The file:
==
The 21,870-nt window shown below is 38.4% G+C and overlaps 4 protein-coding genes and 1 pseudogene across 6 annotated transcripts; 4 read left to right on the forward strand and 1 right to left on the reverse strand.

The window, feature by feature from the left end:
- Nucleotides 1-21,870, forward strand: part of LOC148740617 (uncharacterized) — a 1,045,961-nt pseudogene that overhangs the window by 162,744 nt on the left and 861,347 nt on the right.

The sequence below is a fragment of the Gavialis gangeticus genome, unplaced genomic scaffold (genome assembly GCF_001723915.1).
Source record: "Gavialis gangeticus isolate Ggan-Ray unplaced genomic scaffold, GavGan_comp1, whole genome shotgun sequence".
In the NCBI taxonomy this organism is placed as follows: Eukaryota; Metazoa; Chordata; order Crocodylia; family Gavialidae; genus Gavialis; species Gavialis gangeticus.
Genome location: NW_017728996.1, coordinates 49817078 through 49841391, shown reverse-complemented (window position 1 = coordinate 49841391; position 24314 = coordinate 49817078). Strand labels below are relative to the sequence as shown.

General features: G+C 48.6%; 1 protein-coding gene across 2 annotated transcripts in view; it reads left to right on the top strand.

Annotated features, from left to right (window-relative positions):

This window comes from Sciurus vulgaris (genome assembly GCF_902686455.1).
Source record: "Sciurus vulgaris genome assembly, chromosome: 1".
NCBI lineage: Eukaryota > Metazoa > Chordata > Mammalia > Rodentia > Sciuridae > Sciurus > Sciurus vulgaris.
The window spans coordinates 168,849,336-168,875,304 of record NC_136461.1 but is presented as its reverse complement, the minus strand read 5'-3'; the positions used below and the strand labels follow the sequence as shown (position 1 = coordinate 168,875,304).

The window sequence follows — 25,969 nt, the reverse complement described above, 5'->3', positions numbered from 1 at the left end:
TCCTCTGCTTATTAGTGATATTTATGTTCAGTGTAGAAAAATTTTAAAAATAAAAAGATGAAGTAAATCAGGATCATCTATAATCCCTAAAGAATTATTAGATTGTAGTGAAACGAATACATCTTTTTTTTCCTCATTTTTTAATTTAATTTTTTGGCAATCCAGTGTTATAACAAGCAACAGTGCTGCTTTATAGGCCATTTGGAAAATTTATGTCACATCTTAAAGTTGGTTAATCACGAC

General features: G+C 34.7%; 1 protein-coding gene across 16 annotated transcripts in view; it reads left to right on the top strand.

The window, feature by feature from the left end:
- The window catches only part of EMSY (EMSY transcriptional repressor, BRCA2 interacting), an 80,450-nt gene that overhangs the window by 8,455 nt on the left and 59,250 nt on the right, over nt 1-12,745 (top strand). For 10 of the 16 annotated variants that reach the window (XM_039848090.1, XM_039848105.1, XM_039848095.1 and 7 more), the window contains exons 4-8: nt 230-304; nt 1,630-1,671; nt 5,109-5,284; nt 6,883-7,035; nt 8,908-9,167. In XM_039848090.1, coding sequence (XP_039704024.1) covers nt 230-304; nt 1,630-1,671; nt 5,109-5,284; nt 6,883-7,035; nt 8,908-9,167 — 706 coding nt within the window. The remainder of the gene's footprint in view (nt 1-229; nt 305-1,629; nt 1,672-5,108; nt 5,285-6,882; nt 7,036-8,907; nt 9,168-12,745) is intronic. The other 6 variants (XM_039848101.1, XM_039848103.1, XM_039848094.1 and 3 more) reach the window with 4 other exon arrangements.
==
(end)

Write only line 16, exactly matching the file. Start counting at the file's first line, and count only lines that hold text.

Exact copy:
General features: G+C 34.7%; 1 protein-coding gene across 16 annotated transcripts in view; it reads left to right on the top strand.